A senior nurse has written a frank account of some of the upsetting circumstances surrounding her own mother’s death to highlight the importance of compassionate nursing care.
In the first of a series of blog posts, Clare Price-Dowd, a nurse and senior programme lead at the NHS Leadership Academy, has described her distress and frustration at the insensitive care she experienced from doctors and others while her elderly mother lay dying in hospital.
“As I looked a mess, he thought he had the right to be insensitive”
In contrast, she also explained how the compassion displayed by one student nurse made a big difference at this difficult time in her life.
Having flung on some clothes and rushed to her mother’s bedside in the early hours of the morning, Ms Price-Dowd described how a consultant was “very rude and abrupt”.
“I honestly think if I had been there in the afternoon in a fancy suit or dress he wouldn’t have spoken to me the way he did,” she said.
“Perceptions really count and as I looked a mess, he thought he had the right to be insensitive,” she said.
She also described how she “really had to fight her corner” to ensure her mother, who had advanced dementia, did not undergo surgery that she would not have wanted.
“It seemed obvious to me she was dying without dignity but no one seemed to listen or care, apart from the student nurse on the ward,” said Ms Price-Dowd.
“All I remember is the student nurse – Jennifer – listening carefully to everything I had to say and making me feel like my mum and I were the only two people who mattered at the time,” she said.
“No one seemed to listen or care, apart from the student nurse”
Despite the fact her mum died six years ago, Ms Price-Dowd said she remembered everything that happened “like it was yesterday”.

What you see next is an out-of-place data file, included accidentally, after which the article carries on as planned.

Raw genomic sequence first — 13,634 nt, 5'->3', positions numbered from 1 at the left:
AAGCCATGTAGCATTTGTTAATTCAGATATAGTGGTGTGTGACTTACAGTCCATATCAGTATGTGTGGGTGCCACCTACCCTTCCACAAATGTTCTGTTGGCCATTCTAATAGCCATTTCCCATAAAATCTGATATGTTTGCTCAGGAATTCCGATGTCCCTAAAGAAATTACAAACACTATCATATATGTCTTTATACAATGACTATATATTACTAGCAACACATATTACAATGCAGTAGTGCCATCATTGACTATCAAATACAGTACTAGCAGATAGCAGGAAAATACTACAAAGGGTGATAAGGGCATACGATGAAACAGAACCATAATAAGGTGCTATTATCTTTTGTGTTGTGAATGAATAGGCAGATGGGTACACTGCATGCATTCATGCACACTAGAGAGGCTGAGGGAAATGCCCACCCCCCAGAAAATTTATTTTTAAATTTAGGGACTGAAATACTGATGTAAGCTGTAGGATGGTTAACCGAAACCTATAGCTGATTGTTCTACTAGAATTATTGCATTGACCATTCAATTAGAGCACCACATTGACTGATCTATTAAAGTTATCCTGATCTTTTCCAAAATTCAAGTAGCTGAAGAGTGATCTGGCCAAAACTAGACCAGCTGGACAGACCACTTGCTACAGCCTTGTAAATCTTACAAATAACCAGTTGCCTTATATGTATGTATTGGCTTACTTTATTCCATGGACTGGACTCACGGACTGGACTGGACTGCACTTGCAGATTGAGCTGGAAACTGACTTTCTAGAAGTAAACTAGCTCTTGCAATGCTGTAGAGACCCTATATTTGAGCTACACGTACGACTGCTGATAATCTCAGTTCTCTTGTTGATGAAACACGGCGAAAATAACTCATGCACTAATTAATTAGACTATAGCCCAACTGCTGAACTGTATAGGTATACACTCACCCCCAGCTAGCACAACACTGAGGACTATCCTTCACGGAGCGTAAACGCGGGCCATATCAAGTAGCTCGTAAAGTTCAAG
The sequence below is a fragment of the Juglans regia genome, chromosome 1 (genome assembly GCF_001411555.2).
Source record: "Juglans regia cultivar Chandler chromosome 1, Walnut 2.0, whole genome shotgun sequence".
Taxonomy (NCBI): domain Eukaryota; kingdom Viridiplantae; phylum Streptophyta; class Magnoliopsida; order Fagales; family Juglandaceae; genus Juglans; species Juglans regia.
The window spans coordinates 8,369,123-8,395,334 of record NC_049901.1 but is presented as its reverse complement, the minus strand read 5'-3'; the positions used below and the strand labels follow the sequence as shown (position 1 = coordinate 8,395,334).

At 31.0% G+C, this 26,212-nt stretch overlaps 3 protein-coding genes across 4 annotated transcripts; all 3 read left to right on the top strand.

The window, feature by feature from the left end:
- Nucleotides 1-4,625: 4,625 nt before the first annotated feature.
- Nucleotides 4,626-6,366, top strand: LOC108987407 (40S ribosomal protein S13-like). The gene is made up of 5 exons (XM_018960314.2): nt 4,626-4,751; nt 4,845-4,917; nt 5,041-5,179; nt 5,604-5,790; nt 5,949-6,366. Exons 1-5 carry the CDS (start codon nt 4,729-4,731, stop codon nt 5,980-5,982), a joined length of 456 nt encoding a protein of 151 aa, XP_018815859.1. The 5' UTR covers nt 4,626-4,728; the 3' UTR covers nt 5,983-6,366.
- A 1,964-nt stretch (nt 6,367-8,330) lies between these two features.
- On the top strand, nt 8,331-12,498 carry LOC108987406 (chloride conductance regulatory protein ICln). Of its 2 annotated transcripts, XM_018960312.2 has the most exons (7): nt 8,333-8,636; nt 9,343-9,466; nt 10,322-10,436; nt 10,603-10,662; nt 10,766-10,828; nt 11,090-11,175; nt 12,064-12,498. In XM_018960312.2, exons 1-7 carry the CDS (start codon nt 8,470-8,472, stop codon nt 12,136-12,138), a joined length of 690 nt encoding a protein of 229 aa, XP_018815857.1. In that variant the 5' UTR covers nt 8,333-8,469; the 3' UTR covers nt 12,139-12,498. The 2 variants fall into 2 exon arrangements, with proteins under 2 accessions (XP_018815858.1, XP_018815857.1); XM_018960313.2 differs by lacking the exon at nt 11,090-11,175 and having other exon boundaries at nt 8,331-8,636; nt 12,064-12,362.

She said her experiences exemplified the importance of ensuring compassion was inherent in “everything nurses do”.
“Nurses often enter people’s lives at a very vulnerable time and the way they treat people and their families can leave a lasting impression,” she noted.
“We’re probably the nation’s most trusted profession but if we don’t act and behave in a compassionate way, we ultimately risk losing what we’re here to do: provide high quality care to those who need it the most,” she said.
She highlighted the fact that “transient conversations” at the end of a shift or home visit were often when patients revealed what was worrying them most.
“You might have been on shift for hours but the last two minutes before you leave is when the real issues come up,” she said.
Nurse leader draws on personal experience to promote compassion
“When you’re visiting patients or families at home, you should never turn down a cup of tea, because you might be turning them away at a time when they have decided they trust you and need you the most,” she said. “If you show true compassion, people will open up to you.”
In addition, she stressed the importance of leadership and senior nurses acting as role models for compassionate care.
In the blog post, published at the start of this week, she also acknowledged the challenges of working in a high pressure environment.
“I know nursing staff often miss breaks or might go hungry, because they’re busy helping patients and that can often be challenging,” she said. “But no matter how you’re feeling, you get up and go to work to make a difference, that’s what we’re trained to do.
“A compassionate word – no matter how stressed you are – leaves a lasting impression; it hinges on the difference between a smile, frown or a blank face, or perhaps not being acknowledged at all,” she said.
She added: “Someone once told me that as nurses we’re paid to care ‘for’ people but good nurses care ‘about’ people – that’s what we need to strive for.”